A Heavy Burden
There is the option to rely on subsidization of diagnostics development costs by pharmaceutical companies to address the funding
gap. However, this is not a solution for the long-term because there are inherent complications to relying on one stakeholder
to shoulder the weight.
First, there are legal issues in many countries outside the US, where drug-maker subsidization is considered to be a "promotional
activity." Second, other key stakeholders needed to make the system work effectively—such as pathologists and laboratory technicians—have
differing preferences as to the type of platform used to identify a genetic marker. Third is the issue of fairness or equity.
Within oncology, some diagnostics used to test for genetic markers are covered, while others are not. There is no clear rationale—and
certainly no standard—to address this discrepancy. In addition, diagnostics in other therapy areas including CVD, diabetes,
and HIV are commonly covered, so why not do the same in the cancer space? Fourth, there may be multiple relevant treatment
options—adhered to by different pharmaceutical companies—for the disease identified; how can these be reconciled where there
are competitive circumstances at play? Fifth, expecting drug companies to do all the heavy lifting in subsidizing diagnostics
serves as a disincentive for them to invest more in the targeted therapy itself. This is particularly true now that science
has advanced to the point where new diagnostic tools are coming on stream that may not be under the control of a sole diagnostic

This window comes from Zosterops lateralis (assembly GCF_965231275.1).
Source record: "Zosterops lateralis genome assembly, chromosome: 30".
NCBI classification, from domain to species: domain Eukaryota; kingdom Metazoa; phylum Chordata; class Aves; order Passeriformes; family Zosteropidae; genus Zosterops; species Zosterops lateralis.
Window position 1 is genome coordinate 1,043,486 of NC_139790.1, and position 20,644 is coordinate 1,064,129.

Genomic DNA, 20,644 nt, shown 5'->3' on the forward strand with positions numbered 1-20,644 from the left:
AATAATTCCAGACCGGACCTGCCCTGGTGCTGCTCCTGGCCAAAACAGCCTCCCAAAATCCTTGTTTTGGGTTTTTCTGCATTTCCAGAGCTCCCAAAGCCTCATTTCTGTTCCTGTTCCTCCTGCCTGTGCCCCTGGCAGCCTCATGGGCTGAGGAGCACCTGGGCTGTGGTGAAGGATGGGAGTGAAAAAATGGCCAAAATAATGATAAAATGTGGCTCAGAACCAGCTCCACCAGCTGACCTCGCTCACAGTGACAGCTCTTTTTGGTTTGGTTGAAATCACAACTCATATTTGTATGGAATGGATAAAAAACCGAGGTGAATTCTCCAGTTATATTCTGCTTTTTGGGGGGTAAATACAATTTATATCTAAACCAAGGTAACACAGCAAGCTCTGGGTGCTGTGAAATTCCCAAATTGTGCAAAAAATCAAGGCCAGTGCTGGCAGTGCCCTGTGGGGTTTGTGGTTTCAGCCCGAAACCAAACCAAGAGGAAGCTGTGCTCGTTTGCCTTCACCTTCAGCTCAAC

This last point is very important—and is best illustrated by the introduction of the multiplex ligation-dependent probe amplification
(MLPA) technique, more commonly known as multiplex. Multiplex allows multiple genetic markets to be tested simultaneously.
While this process may facilitate more efficient identification of genetic aberrations, it further clouds the reimbursement
picture. Multiple probes—very possibly owned by different diagnostic companies—will be used for a single test. Without a third-party
mechanism or other clear funding apparatus in place, the reimbursement process becomes very convoluted for the end users and
So the need for action is clear. As diagnostics reach a critical mass in oncology there is opportunity to work in partnership
with payers and other stakeholders to develop systems to expedite what is the bottom line for clinicians and patients: better
access and reimbursement. There are many good reasons for doing so. It is up to the industry to articulate them, particularly
now that regulators such as the FDA and European Medicines Agency (EMA) are beginning to engage in areas that directly impact
market access issues around diagnostics.